What is Magic Anyway?

Before that fateful year, way back in the 1990’s, I was heating up leftovers in my mother’s hand-me-down Magic Chef microwave oven, watching commercials about products that “worked like magic” and Magic Johnson was playing basketball for perhaps the best Lakers lineup that has ever graced Los Angeles. Magic was the stuff of commercialism.

The commercialization of magic did not begin in the 1990’s or even the 1980’s. Way back in the late 1960’s the Beatles’ released their enduringly popular “Magical Mystery Tour” LP, Steppenwolf’s most popular song “Magic Carpet Ride”  actually reached the top ten, and Timothy Leary was extolling the magic mushroom experience to impressionable hippies seeking a psychological/psychedelic escape from the war era.

During the same period of time, in the 1960’s and 1970’s, mainstream curiosity in Shamanism coincided with an undercurrent of faith in magic and the birth of Wicca, NeoPaganism and other earth- and magic-based spiritualities. Whether these were originally a product of drug-crazed hippie potheads is debatable. Earth-based spiritualities have endured, and even become accepted religions, partly due to foundations in primitive culture, history and mythology which appeal to educated and curious members of the public.

Wicca retained its unique niche in the counterculture for decades. Late-20th century television programming, with very few exceptions such as “Bewitched”,  was unconcerned with magic and instead entertained the masses with reality-comedy shows like “the Brady Bunch”, “the Jeffersons”, and “Welcome Back Kotter”, whose Urban “Sweathogs” represented the antithesis of Shamanistic, earth-based magical religions.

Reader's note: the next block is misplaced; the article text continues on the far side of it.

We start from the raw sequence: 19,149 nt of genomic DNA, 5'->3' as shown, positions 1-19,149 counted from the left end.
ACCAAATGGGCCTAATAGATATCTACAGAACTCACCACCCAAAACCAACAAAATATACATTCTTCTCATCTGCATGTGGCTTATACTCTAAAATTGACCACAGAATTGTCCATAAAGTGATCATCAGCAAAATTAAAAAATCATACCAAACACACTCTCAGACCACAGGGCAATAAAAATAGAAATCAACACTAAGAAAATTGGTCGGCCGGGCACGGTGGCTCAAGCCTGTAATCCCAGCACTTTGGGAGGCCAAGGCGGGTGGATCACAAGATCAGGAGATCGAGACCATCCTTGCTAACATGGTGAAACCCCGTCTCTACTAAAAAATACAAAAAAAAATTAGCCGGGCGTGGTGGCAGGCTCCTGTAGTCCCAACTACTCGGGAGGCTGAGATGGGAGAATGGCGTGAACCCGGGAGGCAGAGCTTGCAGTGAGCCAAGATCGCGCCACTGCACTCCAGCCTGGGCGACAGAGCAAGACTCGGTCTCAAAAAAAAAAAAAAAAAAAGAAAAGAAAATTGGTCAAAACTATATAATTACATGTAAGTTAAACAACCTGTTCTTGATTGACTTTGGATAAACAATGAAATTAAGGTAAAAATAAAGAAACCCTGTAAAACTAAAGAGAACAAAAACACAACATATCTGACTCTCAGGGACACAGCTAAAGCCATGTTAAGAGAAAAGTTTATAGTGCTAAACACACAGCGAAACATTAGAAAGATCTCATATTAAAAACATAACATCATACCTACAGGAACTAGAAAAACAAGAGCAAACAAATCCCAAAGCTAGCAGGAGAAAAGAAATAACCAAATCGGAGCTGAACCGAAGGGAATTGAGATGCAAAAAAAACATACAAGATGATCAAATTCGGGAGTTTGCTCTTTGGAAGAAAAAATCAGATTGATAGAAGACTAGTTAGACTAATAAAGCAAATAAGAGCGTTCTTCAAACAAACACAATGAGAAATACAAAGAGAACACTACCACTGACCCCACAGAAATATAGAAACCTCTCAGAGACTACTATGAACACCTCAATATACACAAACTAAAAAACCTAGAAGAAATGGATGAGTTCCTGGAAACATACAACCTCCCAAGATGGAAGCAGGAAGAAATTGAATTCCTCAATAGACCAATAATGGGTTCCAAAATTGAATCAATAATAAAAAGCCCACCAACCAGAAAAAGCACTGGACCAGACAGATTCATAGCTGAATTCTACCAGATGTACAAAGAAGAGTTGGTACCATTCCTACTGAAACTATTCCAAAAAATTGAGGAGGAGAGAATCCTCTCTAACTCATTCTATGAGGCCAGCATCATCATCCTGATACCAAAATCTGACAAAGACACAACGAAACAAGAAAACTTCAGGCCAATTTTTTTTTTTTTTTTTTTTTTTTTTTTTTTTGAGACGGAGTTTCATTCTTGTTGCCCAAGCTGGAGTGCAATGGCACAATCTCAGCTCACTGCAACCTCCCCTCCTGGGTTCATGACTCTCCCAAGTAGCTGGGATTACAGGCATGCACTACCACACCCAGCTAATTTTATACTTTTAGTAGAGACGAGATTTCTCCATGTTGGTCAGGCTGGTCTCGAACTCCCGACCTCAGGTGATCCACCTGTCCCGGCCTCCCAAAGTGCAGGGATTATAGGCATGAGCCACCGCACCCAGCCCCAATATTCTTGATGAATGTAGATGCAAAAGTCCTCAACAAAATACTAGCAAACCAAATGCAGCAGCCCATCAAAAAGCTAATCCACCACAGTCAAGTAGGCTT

Then, in 1997, Harry Potter began to take the world by storm. Suddenly magic was mainstream. Much like the British invasion of the 1960’s, teachers, parents and “the establishment” panicked. Fears of wand-waving youngsters refusing to do their homework gripped the collective imagination of authority figures, and Church-goers whispered nervous rumors of pentacle-wearing Wiccan neighbors, as magic became the new obsession of youngsters.

This was not the first time the international public has been gripped by the overwhelming charisma of British charm. Like the British Invasion of musicians in the 1960’s as represented by the Beatles, the Who, and the Rolling Stones, numerous copycats and spinoffs abound. However; unlike that musical influence, which was a British interpretation of red-white-and-blue American rock-and-roll, Harry Potter seems to be a uniquely British flavored phenomenon.

British fascination with magic goes back to the 19th century, when “Mystery Cults” with fantastically pseudo-academic names such as Rosicrucians, the Golden Dawn, and Theosophists attracted elite artists, peripheral members of Royalty and a vast abundance of hangers-on, who seemed to have nothing better to do with their miserable lives than to try to make sense of a mishmash of magical traditions from Alexandrian antiquity.